Education: the pathway to gender equality
The event spotlighted the role of education as a key enabler of gender equality and its role in breaking the cycle of harmful gender norms and stereotypes. This includes pursuing gender-equitable attitudes and norms, which benefits all young people and future generations. The discussion centred around two themes: “gender norms in communities through to society” and “gender stereotypes in schools”, with “young people in action to end harmful gender norms and gender stereotypes in schools” a theme mainstreamed throughout. Attendees heard from diverse voices, from a range of regions. These included youth activists, intergovernmental organisations, government representatives, survivors of gender-based violence (GBV), CSOs and foundations.
The event explored how “the path of gender equality runs in and through education” and how organisations like the Global Partnership for Education hardwire gender equality into their model of transforming education systems to address harmful social norms and gender stereotypes. Cross-cutting themes of feminist intergenerational partnership and young feminist leadership in policy and advocacy were also highlighted. The dialogue explored how to position education systems as key platforms to deliver on critical societal enablers that eliminate social and structural inequalities to education for all regardless of gender, especially girls.
Speaking in the first part of the event on behalf of Girls Not Brides, CEO Dr Faith Mwangi-Powell highlighted education as a pathway to gender equality, and the need to focus on girls who are not able to go to school. Education plays an important role in ending GBV, and Faith noted that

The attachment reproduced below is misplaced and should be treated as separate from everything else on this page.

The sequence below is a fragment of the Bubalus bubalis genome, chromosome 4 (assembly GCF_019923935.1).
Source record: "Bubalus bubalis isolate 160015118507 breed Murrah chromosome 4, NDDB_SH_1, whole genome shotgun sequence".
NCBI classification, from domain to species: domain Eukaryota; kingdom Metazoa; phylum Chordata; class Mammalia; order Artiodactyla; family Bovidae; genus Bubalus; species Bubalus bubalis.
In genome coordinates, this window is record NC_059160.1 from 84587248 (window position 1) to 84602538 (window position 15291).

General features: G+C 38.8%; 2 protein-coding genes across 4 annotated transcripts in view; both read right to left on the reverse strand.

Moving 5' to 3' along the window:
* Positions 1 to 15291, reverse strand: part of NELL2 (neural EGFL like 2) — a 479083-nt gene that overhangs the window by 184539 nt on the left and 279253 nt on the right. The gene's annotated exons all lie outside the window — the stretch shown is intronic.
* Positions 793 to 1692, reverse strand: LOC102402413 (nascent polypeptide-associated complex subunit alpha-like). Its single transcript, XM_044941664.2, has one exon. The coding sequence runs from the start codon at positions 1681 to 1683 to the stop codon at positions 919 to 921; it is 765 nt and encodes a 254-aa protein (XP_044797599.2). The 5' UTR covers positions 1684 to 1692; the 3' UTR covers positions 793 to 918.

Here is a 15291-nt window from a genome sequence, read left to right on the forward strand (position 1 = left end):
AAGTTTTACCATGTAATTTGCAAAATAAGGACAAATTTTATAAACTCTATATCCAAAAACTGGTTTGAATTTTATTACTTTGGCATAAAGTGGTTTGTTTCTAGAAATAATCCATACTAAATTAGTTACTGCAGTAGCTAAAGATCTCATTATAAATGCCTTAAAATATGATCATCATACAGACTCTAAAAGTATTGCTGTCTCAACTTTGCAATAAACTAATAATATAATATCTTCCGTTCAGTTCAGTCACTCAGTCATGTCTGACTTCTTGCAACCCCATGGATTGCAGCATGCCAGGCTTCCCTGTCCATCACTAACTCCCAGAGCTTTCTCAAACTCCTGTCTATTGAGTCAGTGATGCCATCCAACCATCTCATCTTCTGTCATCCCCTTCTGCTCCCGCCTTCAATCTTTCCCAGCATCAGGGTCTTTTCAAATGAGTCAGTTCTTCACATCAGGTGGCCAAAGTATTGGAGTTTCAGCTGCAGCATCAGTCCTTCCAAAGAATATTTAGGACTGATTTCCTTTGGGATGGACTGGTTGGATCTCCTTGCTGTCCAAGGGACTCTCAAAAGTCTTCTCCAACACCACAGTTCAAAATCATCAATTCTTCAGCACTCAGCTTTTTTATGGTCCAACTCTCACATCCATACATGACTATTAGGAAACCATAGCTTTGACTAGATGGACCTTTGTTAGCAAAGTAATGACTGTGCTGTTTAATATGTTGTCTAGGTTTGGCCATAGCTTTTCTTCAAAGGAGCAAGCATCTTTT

For every additional year a girl stays in secondary education, there is a 6-percentage point greater chance that she will not enter child marriage.
Faith further stressed the need for education policies to be underpinned by gender-transformative approaches (GTA) and to focus on eliminating gender stereotypes in schools, including through comprehensive sexuality education (CSE) for girls and boys. She further emphasised the need to tackle GBV, including through providing single-sex sanitation facilities in schools to prevent early dropout of girls from education. Finally, Faith addressed the importance of ensuring access to education for all girls, including through abolishing school fees, facilitating divorce for married girls/adolescents, and addressing the stigma around pregnant girls in schools.
The session facilitated a range of discussions on the role of and ways to harness education to end harmful gender norms and stereotypes in schools, including the importance of a whole-school approach and early childhood education to effectively tackle gender inequalities and stereotypes. The interconnection between communities and schools was also raised as a key area to address, including engaging communities on the importance of education for girls. Speakers further reflected on the need for quality education to ensure youth can go on to make positive changes in society and to the economy, noting the significant value that would be added to the economy if all girls had access to twelve years of education.